Use a shorter version when you need to cite the source more than once in the footnote. Look below for an example;

James, The Ambassadors, 14.

This is how you will create a bibliography and footnotes with only one author. You have to provide a footnote each time you cite a source in Chicago style. The  reference entry is given at the end of the document in the bibliographic section.

Publication with more than one author

Most of the time, research papers have more than one author. It means that two or more people have worked on the same project. Thus, the paper includes the names of both authors. The real question is how would you cite them correctly in Chicago style in both bibliographic and footnote sections. The structure, along with examples, is discussed below:

Bibliography

In the case of sources with more than one author, only the author’s first name follows the inverted pattern. The names of all the other authors will be in normal order. The basic structure is the same, like last name followed by first name. For example;

“Gmuca, Natalia V.”, Linnea E. Pearson, Jennifer M. Burns, and Heather E.M. Liwanag. “The Fat and the Furriest: Morphological Changes in Harp Seal Fur with Ontogeny.” Physiological and Biochemical Zoology 88, no. 2 (March/April 2015): 158–66.

Footnotes

In the footnotes, the style will be the same as a bibliography. For example;

In the scorching summer heats, he swam across the river twice a day.1

Now, if you have taken this line from a paper whose authors are two or three, the footnote will be something like this.

  1. “Alexander, Aciman.” and Emmett, Rensin. Twitterature: The World’s Greatest Books in Twenty Tweets or Less(New York: Penguin Books, 2009), 47-48.

Use the shortened form when using a source more than once. Just write the authors’ last name and book’s name in such cases.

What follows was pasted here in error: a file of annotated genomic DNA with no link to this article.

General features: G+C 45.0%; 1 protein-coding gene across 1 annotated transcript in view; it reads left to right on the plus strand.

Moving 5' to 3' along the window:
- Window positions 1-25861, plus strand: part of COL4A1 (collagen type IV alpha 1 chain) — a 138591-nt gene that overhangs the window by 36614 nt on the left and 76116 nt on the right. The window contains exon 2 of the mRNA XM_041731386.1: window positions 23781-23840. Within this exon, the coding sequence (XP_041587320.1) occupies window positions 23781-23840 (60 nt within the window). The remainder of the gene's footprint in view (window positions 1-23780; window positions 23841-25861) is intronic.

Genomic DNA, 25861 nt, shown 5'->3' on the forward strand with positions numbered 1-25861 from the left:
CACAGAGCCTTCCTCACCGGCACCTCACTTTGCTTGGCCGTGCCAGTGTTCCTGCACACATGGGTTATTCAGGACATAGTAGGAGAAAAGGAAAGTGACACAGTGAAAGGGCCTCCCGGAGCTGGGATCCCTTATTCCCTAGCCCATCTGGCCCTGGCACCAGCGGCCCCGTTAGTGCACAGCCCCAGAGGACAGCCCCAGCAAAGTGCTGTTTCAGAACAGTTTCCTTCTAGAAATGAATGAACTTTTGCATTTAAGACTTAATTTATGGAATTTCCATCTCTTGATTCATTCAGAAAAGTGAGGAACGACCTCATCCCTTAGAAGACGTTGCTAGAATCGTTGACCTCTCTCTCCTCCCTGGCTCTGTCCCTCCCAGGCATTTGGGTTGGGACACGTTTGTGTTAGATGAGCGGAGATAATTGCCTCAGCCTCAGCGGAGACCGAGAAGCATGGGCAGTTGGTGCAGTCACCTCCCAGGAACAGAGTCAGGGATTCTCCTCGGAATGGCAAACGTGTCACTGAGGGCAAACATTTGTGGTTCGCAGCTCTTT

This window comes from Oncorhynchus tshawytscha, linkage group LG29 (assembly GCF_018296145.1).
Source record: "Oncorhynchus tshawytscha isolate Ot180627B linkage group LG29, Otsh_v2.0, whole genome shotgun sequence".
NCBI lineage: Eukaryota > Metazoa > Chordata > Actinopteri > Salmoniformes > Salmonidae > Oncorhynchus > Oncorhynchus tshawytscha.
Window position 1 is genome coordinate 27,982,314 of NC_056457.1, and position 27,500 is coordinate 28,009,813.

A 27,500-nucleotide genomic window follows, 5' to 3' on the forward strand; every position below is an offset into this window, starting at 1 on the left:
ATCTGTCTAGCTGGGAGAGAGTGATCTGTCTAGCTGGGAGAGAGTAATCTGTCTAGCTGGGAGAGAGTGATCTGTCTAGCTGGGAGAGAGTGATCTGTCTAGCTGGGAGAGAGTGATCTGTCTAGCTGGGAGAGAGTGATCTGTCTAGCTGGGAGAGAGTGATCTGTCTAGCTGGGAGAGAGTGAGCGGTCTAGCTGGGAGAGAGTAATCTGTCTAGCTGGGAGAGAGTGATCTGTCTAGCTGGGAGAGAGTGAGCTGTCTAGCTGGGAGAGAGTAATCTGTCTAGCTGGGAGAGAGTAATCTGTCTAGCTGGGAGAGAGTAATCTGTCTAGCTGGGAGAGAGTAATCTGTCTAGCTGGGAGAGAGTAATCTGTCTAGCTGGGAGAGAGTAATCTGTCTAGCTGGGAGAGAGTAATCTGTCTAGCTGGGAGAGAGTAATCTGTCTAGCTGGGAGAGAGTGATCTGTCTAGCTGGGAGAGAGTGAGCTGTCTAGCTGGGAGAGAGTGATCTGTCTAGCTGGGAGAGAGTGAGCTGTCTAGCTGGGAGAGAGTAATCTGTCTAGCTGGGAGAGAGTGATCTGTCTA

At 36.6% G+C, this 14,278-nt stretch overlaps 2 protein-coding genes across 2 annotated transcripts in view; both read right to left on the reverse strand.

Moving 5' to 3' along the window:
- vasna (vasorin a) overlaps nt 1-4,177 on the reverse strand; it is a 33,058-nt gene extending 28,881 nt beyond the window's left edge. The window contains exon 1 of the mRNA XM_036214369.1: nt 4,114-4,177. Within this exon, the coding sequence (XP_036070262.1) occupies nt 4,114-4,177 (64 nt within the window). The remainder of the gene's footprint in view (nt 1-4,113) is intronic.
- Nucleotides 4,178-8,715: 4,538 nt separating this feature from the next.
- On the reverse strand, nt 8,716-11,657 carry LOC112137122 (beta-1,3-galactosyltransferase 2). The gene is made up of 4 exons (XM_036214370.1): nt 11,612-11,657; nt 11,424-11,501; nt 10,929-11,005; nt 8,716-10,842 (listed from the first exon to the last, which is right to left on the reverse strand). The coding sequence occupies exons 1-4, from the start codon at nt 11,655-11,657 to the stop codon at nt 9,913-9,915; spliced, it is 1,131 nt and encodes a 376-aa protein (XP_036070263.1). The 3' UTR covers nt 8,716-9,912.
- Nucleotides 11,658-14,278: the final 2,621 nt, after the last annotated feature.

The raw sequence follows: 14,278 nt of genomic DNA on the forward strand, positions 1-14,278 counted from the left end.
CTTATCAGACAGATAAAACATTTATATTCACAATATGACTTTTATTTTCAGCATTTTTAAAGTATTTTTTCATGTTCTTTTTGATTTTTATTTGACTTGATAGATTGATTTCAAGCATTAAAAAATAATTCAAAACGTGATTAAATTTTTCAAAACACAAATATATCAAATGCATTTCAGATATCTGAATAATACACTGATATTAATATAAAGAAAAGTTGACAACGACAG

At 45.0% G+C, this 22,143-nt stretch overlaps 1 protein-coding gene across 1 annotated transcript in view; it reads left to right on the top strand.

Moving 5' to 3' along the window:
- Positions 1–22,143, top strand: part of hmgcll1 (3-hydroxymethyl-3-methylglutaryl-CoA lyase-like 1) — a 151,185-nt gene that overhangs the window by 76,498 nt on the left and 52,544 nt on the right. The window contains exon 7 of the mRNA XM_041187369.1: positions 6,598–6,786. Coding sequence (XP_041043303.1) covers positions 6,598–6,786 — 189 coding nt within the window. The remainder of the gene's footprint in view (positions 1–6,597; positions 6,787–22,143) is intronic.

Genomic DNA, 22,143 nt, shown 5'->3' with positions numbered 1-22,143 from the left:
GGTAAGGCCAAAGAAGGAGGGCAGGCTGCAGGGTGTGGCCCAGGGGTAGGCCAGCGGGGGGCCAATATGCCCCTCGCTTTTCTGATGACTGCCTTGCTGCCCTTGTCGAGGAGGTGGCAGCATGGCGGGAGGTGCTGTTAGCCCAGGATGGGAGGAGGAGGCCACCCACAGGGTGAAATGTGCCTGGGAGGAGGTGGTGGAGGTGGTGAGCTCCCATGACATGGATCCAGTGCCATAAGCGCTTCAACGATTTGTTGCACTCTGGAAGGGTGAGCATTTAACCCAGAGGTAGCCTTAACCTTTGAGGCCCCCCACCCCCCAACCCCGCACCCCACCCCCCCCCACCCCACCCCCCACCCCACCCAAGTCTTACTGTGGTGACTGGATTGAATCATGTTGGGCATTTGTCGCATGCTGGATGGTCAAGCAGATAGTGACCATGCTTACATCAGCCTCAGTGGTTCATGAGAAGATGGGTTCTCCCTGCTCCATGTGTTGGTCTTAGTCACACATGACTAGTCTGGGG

Publication with more than four authors

Encountering research papers with more than four authors is not astonishing at all. Many researchers work on a shared project for an extensive period of time. When the research comes out, the names of all the authors are listed. If you use this kind of source in your dissertation, how would you cite it in bibliography and footnotes in Chicago style? An explanation to this, along with examples, is as follows:

Bibliography

If the number of authors are between 4 and 10, the bibliographic structure remains the same. In the case of the authors being more than 10, the style changes. You have to write the names of the first seven authors followed by an et al. The names will be written in the same style, e.g., first author’s name in inverted commas. The names of the remaining authors will come as usual.

Footnotes

The case of footnotes is different from the bibliography. The footnote will include only the first author’s name followed by “et al.”.The names of all the authors will come in the bibliographic section. For example,

Karen White et al., The Forgotten Room (New York: Berkley, 2016), 33-38.

Conclusion

Creating a first bibliography and footnote will become easier for you after reading this guide. The real-time examples make it more practical. You can also look for other examples on the internet.